Red twig dogwood
Red twig dogwood is a plant which belongs to the Cornus genus.
Known to attract bluebirds.2
Yellow twig or Golden dogwoods are a variation of this species, sometimes sold under the cultivar Flaviramea.4Red twig dogwood grows as a perennial and is an ornamental. Being a perennial plant, it tends to grow best over several years (approx 3 years and greater). Red twig dogwood is known for growing to a height of approximately 7.80 feet (that's 2.40 metres in metric) with a bush-like habit. This plant tends to bloom in mid summer. Try planting Red twig dogwood if you'd like to attract butterflies and birds to your garden. Consider Baileyi, Red-osier dogwood, Hedgerows Gold, Cardinal, and Arctic Fire to grow as they are very popular with home gardeners.
United States is believed to be where Red twig dogwood originates from.
This plant info is provided by the myfolia gardener's wiki. All details about Red twig dogwood have been kindly provided by our members.
This is a tree suitable to bogs and water gardens. Needs constant moisture.
Plant in a location that enjoys partial sun and remember to water often. Zone 4 to 8 are typically the USDA Hardiness Zones that are appropriate for this plant (although this can vary based on your microclimate). Ensure your soil has a ph of between 5.5 and 7.0 as Red twig dogwood is a weakly acidic soil - neutral soil loving plant. Keep in mind when planting that Red twig dogwood is thought of as hardy, so this plant will survive close to or on freezing temperatures.
It may also be invasive in some areas.
You can cut the dogwood completely to the ground in spring and within a year or two it will be back
These plants have been known to grow well alongside Red twig dogwood so consider planting:
These plants will not grow well with Red twig dogwood so avoid planting these within close proximity:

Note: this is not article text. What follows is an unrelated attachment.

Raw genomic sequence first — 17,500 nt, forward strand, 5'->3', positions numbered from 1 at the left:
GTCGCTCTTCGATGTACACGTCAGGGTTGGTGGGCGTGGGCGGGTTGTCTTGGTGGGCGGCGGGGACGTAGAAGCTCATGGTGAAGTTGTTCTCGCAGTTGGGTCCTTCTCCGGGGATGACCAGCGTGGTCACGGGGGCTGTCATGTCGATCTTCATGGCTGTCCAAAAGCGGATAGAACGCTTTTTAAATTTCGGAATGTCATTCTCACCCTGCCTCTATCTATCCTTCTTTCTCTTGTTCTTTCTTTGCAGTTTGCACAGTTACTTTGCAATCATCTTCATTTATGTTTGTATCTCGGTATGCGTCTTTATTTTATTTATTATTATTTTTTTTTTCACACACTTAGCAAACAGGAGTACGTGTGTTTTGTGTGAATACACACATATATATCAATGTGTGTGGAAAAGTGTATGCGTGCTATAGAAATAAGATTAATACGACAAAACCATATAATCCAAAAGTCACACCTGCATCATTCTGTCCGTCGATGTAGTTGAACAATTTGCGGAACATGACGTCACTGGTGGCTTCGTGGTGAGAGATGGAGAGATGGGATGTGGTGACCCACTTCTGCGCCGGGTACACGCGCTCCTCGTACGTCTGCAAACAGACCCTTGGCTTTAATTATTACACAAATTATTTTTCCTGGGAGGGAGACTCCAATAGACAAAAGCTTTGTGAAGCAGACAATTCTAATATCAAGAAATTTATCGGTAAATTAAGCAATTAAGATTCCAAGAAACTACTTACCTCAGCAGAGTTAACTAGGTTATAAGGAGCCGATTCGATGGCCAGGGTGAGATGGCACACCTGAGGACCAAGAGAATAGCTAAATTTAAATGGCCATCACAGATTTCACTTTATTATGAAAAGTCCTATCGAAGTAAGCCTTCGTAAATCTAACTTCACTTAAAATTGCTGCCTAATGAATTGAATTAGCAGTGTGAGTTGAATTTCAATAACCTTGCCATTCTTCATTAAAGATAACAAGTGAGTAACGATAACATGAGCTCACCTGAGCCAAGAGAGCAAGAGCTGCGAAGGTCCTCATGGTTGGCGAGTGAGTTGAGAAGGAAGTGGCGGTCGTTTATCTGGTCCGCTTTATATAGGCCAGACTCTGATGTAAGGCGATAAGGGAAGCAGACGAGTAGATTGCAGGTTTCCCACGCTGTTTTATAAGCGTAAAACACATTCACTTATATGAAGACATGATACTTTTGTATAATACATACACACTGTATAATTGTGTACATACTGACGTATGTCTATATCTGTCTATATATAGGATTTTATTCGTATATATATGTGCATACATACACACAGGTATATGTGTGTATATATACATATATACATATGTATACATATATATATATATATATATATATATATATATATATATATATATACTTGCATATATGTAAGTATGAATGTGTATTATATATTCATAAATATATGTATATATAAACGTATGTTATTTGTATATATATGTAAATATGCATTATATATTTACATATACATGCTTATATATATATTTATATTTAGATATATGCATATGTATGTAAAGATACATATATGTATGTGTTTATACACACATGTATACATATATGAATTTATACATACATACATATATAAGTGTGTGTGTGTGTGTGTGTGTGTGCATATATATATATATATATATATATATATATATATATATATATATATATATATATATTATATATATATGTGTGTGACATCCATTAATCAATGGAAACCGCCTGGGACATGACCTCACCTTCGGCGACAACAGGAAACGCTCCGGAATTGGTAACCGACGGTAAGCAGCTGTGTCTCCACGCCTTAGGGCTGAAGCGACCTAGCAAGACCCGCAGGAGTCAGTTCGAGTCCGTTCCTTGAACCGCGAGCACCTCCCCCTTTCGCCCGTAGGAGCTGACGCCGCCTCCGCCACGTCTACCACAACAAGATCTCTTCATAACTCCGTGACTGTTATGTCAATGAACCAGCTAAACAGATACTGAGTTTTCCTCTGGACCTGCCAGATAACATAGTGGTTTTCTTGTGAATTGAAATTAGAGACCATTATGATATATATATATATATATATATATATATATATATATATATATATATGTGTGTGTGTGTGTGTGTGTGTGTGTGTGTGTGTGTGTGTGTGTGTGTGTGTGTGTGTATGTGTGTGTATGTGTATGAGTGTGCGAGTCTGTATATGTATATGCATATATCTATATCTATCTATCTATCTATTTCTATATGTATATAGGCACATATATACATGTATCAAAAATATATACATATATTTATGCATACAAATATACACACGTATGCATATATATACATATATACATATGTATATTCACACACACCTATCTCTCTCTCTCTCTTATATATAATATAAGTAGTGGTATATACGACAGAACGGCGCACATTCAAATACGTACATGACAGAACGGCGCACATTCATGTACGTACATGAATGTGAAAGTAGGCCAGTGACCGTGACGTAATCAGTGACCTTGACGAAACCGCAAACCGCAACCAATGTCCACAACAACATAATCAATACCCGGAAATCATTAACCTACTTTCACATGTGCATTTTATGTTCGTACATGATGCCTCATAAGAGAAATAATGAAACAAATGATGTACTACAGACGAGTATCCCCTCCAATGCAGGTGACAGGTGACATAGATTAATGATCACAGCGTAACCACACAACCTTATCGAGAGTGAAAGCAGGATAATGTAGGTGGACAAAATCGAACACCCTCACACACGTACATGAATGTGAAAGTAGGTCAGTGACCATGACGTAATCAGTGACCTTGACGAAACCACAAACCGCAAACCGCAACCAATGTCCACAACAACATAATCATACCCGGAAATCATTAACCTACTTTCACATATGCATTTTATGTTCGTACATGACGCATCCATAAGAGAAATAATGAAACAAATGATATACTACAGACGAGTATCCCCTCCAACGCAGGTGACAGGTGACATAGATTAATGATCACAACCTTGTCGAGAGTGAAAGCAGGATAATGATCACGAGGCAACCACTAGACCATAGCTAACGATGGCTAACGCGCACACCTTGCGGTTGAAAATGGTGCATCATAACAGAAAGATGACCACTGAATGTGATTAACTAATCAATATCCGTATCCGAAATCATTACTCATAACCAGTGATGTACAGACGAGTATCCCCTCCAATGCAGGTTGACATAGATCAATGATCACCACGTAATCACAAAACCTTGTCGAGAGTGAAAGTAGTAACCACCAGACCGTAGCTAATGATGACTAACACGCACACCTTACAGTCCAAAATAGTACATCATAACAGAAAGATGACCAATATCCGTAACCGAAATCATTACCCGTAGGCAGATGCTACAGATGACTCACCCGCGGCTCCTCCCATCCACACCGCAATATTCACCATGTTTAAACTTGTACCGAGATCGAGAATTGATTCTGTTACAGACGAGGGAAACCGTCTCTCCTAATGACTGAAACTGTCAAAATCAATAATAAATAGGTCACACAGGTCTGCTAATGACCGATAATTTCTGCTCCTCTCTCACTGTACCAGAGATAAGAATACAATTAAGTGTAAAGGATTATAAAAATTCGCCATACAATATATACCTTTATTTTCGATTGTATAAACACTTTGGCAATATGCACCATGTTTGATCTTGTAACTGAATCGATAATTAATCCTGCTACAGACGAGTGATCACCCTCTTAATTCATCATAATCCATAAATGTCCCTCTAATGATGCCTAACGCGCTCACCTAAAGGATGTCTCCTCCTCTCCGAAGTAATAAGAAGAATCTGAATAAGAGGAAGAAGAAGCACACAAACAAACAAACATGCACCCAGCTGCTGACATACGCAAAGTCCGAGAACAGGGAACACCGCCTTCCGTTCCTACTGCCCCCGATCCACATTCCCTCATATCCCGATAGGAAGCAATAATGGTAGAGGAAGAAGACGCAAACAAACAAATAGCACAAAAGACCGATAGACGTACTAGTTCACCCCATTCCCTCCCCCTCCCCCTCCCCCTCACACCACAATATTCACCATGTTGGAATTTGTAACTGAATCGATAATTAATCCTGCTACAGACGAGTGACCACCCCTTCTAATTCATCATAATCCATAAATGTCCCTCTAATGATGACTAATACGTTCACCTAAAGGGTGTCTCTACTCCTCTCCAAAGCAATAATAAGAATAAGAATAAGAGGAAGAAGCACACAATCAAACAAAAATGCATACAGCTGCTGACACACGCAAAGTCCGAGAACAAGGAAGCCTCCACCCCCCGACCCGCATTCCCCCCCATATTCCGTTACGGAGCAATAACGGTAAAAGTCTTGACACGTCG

These problems, diseases and pests are known to affect Red twig dogwood plants:
Cornus, from the Latin, cornu, “horn or antler”.
Sericea, from the Greek, serikos (serikos), “of silk”.
The old species name, stolonifera, refers to how it can spread underground by stolons.
Many of the common names come from the brightly colored twigs and branches.
Long slim stems were used by Native Americans for basket weaving and are still used by present-day crafters.1
Native Americans and early settlers smoked the inner bark, stem scrapings, and leaves, which have a slightly narcotic effect.1
Native Americans also used an extract as an emetic for treating fevers and coughs and obtained dyes from the bark and roots.1
Red osier dogwood, Red-rood, Red rood, American dogwood, Western dogwood, Red Twig Dogwood, Redstem Dogwood, Red Dogwood, Kinnikinnik, Squawbush, Creek Dogwood, California Dogwood, Red-stemmed Cornel, Redbrush, Gutter Tree, Red Willow, harts rouges, Poison Dogwood, Shoemack, Waxberry Cornel, Dogberry Tree, yellow dogwood, Golden dogwood,
Cornus stolonifera, Swida sericea, Cornus alba var. occidentalis, Cornus occidentalis, Cornus alba var. baileyi, Cornus alba var. californica, Cornus alba var. interior, Cornus alba var. coloradense, Cornus baileyi, Cornus instolonea, Cornus interior, Cor
Misspellings: Redosier Dogwood, Redtwig dogwood,